This post was published by Oxfam International on August 3, 2012.
3 August, 2012—The world’s largest commodity traders are a powerful, unique and poorly understood sector. The major traders, Archer Daniels Midland (ADM), Bunge, Cargill and Louis Dreyfus, collectively known as the ABCD traders, share a significant presence in a range of basic commodities, controlling, for example, as much as 90 per cent of the global grain trade. Other emerging market trading companies such as Olam, Sinar Mas and Wilmar are also quickly establishing a global presence.
The major traders do not just trade physical commodities – they operate from the farm level all the way to food manufacturing. They provide seed, fertilizer and agrochemicals to growers, and buy agricultural outputs and store them in their own facilities. They act as landowners, cattle and poultry producers, food processers, transportation providers, biofuel producers and providers of financial services in commodity markets. Traders have been integral to the transformation of food production into a complex, globalized and ‘financialized’ business. Food prices, access to scarce resources like land and water, climate change and food security are all affected by the activities of traders.
As traders continue to exert a great deal of influence over the global food system, they should be held accountable to be responsible actors. Traders are a central node in the food system, within which large-scale change is necessary in order to ensure that everyone has enough to eat – today and in the future. Yet notwithstanding the vast breadth of traders’ influence and activities, there is currently limited public information about the traders and their operations.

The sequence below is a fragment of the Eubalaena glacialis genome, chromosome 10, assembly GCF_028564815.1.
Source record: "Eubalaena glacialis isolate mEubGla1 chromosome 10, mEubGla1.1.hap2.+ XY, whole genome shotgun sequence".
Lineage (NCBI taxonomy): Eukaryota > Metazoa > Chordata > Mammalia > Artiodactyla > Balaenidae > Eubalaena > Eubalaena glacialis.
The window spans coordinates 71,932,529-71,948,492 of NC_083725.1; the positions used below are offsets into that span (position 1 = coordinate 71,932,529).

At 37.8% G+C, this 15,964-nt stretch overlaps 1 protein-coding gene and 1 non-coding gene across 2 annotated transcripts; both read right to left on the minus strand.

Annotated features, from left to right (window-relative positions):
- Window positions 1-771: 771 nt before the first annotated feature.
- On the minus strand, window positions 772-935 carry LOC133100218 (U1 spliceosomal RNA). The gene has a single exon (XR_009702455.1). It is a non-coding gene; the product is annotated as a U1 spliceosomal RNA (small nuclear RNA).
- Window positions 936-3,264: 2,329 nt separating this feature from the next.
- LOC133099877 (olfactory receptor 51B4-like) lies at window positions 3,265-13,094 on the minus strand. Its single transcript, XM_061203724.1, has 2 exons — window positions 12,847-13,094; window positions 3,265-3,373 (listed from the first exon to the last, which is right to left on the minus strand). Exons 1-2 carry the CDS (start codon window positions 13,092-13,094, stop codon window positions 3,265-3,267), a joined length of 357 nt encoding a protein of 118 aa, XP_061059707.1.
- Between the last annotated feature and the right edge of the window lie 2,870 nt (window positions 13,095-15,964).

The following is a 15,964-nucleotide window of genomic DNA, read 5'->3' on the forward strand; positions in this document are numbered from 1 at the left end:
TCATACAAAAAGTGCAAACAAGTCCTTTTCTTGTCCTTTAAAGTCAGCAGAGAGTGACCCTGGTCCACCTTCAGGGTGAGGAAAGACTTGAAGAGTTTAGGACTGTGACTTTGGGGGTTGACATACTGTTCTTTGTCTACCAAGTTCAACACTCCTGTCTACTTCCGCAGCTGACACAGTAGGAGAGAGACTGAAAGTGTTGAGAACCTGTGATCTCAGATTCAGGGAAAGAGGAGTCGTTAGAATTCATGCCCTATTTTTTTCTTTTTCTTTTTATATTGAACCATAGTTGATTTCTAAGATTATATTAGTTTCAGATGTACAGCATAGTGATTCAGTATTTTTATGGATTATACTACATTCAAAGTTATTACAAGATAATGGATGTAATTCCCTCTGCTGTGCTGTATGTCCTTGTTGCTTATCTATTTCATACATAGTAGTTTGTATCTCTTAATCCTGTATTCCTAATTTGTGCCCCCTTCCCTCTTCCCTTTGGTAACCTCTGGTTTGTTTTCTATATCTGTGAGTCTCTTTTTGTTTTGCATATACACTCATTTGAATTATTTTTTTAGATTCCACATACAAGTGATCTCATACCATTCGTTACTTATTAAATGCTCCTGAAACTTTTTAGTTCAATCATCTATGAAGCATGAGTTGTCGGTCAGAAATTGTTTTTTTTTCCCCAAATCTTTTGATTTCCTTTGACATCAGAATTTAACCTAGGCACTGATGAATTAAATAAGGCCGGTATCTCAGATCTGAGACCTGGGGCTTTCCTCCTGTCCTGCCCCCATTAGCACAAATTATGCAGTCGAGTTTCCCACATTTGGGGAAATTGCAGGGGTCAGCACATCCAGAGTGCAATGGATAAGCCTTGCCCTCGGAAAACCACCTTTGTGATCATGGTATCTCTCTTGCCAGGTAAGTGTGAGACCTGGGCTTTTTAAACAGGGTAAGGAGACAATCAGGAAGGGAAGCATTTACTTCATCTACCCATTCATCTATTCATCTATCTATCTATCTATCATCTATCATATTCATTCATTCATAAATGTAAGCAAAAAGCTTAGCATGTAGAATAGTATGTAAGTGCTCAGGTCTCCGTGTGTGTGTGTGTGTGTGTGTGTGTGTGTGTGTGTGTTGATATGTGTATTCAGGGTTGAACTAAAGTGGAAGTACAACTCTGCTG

Our research report “Cereal Secrets: The world’s largest grain traders and global agriculture” provides an analysis of the role and impacts of the world’s largest commodity traders on the modern food system. The report was commissioned to support GROW, Oxfam’s global campaign to deliver food security in a resource-constrained world. The campaign, launched in 44 countries over the last year, urges governments, companies and civil society to repair the world’s broken food system, which leaves nearly one billion people hungry every night, including millions of small-scale farmers and workers who produce much of the world’s food.
We hope this report contributes to the increased accountability and transparency of traders, and furthers an urgent dialogue on making the global food system work for all.